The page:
Language sometimes fails, sometimes things cannot be explained until it is experienced. Gravity has existed for all man, it existed before it was named and it still had the same affect over man. Language is sometimes leaned upon too heavily to prove something, but many people can talk falsely or be misled. For someone who has never seen color, racism would have seemed ridiculous. For a society that has no gender, the sexism in The Color Purple would have been not understood, but solely through the action of Mr. ____ and Shug anyone could understand what love is and isn’t. When all factors that society claims differences through words are gone, it is purely the expression of one’s affections and how they treat others is how they are studied. When Mr. ____ treats Celie badly he does not get pardoned because he is a man, he is seen as a bad character through his expression of his personality on Celie. He can say he is her husband and has sex with her, but it is Shug who reclaims that action for Celie. Celie is still a virgin because she has not allowed herself to be defined by others words. Her virginity is not something that can be defined in words, it is a state of emotion. When she feels that she is no longer a virgin than it is true, and since she never gave herself to a man, then emotionally she is still a virgin. Charles Wallace is labeled as a dumb boy, but he does not allow that label to limit him.
My best friends since seventh grade has a rare recessive genetic disorder. Her entire life the condition of her body has made her different, but that is not what makes her unique. What makes her unique is that she is really freaking weird. The first time I met her I asked her if she was the girl that got dared to make out with her hand. Instead of becoming embarrassed or insulted that I would ask her that she blasely said, “Probably.” She is probably the hardest person to embarrass and her view on life has greatly impacted mine.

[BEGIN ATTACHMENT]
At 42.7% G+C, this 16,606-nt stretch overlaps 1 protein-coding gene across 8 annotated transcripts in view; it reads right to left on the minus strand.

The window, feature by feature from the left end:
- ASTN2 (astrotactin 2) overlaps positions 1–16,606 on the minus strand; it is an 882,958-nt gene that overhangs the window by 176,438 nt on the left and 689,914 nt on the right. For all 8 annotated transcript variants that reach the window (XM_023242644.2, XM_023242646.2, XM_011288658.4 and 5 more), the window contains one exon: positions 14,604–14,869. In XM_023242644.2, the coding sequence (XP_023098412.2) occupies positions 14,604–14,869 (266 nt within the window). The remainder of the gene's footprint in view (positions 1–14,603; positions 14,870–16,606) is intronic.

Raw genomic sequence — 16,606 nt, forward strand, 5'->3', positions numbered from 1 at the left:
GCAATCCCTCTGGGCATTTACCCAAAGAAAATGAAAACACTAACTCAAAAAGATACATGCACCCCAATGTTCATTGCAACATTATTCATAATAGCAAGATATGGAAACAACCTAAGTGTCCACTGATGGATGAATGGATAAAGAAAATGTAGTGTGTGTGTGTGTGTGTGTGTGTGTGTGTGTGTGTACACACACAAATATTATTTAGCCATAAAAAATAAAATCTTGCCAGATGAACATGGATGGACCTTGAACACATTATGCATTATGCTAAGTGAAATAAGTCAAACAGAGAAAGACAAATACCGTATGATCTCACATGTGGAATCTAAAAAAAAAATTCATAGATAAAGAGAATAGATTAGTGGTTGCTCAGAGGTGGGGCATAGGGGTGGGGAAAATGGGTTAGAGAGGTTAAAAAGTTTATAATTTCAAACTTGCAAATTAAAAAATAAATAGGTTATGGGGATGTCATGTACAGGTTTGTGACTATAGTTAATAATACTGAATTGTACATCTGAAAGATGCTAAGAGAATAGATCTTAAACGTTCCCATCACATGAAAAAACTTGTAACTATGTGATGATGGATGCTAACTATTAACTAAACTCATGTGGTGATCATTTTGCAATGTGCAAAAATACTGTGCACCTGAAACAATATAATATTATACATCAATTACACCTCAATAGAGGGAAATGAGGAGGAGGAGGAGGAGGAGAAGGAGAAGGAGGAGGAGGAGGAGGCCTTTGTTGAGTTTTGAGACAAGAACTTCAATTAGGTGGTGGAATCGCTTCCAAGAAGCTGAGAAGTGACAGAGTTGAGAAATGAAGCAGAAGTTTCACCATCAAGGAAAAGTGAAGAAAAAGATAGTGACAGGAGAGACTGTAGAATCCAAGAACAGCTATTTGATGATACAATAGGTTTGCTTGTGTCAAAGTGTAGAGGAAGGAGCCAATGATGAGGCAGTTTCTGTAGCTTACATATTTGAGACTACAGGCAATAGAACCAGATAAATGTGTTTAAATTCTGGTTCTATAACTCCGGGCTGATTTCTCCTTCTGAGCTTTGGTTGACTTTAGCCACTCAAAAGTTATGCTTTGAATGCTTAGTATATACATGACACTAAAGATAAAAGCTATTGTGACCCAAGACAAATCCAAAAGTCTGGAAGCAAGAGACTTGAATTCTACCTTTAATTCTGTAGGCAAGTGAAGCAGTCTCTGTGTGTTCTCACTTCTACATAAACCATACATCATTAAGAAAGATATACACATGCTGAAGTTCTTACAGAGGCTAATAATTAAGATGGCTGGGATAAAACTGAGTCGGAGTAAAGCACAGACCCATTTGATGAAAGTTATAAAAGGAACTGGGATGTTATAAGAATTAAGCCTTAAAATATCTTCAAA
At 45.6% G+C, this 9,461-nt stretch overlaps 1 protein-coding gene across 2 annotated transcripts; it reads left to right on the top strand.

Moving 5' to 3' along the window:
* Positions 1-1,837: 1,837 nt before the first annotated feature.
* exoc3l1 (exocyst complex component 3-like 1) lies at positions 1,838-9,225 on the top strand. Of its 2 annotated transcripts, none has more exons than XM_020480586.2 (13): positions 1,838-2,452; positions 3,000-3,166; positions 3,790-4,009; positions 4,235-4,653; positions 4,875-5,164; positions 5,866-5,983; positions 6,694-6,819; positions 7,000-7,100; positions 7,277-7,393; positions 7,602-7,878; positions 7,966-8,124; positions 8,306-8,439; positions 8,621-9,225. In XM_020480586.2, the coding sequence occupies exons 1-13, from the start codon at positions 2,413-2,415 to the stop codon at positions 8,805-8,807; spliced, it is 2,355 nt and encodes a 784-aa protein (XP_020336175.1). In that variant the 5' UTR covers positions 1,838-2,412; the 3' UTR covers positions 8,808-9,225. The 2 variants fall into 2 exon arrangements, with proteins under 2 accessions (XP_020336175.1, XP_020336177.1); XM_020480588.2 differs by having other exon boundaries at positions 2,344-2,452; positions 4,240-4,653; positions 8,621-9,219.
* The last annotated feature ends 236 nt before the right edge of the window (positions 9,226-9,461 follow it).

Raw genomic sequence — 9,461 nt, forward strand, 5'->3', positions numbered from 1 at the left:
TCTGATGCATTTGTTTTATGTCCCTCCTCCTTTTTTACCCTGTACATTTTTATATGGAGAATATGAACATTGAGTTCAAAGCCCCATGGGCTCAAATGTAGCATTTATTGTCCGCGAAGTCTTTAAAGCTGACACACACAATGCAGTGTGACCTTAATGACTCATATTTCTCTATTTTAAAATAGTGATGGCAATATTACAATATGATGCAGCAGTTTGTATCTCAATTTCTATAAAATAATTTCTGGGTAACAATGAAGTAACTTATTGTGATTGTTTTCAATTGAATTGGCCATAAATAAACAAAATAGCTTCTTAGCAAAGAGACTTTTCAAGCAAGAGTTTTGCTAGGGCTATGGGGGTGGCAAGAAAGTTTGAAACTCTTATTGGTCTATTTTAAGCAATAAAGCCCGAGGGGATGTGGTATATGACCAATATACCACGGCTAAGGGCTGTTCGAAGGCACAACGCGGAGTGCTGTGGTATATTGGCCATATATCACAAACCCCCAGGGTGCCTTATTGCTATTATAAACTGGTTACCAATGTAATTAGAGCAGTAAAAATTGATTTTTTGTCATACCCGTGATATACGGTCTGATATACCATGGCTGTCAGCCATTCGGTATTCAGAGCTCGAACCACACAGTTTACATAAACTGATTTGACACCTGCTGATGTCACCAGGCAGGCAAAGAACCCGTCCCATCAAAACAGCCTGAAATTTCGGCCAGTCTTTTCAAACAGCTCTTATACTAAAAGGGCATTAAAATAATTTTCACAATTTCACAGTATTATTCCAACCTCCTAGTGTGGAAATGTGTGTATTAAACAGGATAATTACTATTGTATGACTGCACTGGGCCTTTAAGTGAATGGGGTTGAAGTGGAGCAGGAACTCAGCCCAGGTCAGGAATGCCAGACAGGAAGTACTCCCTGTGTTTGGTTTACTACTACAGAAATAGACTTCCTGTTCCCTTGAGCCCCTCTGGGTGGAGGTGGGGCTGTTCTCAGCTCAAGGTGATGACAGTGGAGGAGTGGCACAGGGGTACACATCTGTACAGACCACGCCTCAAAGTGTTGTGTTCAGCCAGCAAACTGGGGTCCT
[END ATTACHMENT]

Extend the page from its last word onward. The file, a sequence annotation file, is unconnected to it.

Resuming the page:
She does not try to be the same, she is fully aware that she is different, and she revels in it. Like Charles Wallace who lets people believe what ever they want about him because he is so sure about who he is. “Thinking I’m a moron gives people something to feel smug about,” Charles Wallace said. “Why should I disillusion them?” (pg 26). Unlike myself, who when we first started our friendship, was embarrassed to answer questions in class.
I still do not really talk much in class but I would say I have grown into a much more confident person in myself. With her I am not afraid to sing along with the music playing in the store or break out in a few dance moves. I am also no longer embarrassed to be silly in public and find a perverse enjoyment from jamming out to the radio and making eye contact with the people in the car next to me at red light. I have also been trained to no longer have embarrassment, being repeatedly pantsed in public or been blamed for the made up awful smell in the grocery isle will knock all embarrassment from a person.
My friend made me realize I have something that no one else has. We all do, we all have a uniqueness about us and we can decide to be limited by the way we were born or accept it and turn it into a positive. I would saying living with excepting my uniqueness has been a much more freeing lifestyle rather than being constantly concerned with what every one else is doing, which can be tedious. I am the Meg of the story realizing that what I once would have hidden or been red in the face about is really no big deal. Accept the card you were dealt and through accepting yourself you open yourself up to love, both in yourself and of others.